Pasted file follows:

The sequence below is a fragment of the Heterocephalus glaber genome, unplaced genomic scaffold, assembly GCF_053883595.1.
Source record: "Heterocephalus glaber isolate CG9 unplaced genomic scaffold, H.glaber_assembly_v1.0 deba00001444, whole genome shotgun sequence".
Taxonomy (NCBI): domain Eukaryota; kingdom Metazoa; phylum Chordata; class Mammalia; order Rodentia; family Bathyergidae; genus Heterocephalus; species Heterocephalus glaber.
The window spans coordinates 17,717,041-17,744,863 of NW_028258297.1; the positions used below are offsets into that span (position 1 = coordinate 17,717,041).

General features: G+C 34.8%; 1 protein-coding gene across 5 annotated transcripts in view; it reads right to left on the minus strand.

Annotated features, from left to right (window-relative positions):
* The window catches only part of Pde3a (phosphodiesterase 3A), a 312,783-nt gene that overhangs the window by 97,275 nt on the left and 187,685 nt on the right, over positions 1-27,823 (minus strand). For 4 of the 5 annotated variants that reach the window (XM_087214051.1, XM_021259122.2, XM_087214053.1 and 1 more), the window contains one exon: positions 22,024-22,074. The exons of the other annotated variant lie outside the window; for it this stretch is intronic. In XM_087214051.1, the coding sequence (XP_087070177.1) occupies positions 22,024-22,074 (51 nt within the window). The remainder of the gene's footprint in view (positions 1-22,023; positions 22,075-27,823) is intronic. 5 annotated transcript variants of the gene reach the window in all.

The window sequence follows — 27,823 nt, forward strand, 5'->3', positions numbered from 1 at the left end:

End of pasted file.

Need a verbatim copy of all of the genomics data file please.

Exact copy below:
The sequence below is a fragment of the Heterocephalus glaber genome, unplaced genomic scaffold, assembly GCF_053883595.1.
Source record: "Heterocephalus glaber isolate CG9 unplaced genomic scaffold, H.glaber_assembly_v1.0 deba00001444, whole genome shotgun sequence".
Taxonomy (NCBI): domain Eukaryota; kingdom Metazoa; phylum Chordata; class Mammalia; order Rodentia; family Bathyergidae; genus Heterocephalus; species Heterocephalus glaber.
The window spans coordinates 17,717,041-17,744,863 of NW_028258297.1; the positions used below are offsets into that span (position 1 = coordinate 17,717,041).

General features: G+C 34.8%; 1 protein-coding gene across 5 annotated transcripts in view; it reads right to left on the minus strand.

Annotated features, from left to right (window-relative positions):
* The window catches only part of Pde3a (phosphodiesterase 3A), a 312,783-nt gene that overhangs the window by 97,275 nt on the left and 187,685 nt on the right, over positions 1-27,823 (minus strand). For 4 of the 5 annotated variants that reach the window (XM_087214051.1, XM_021259122.2, XM_087214053.1 and 1 more), the window contains one exon: positions 22,024-22,074. The exons of the other annotated variant lie outside the window; for it this stretch is intronic. In XM_087214051.1, the coding sequence (XP_087070177.1) occupies positions 22,024-22,074 (51 nt within the window). The remainder of the gene's footprint in view (positions 1-22,023; positions 22,075-27,823) is intronic. 5 annotated transcript variants of the gene reach the window in all.

The window sequence follows — 27,823 nt, forward strand, 5'->3', positions numbered from 1 at the left end: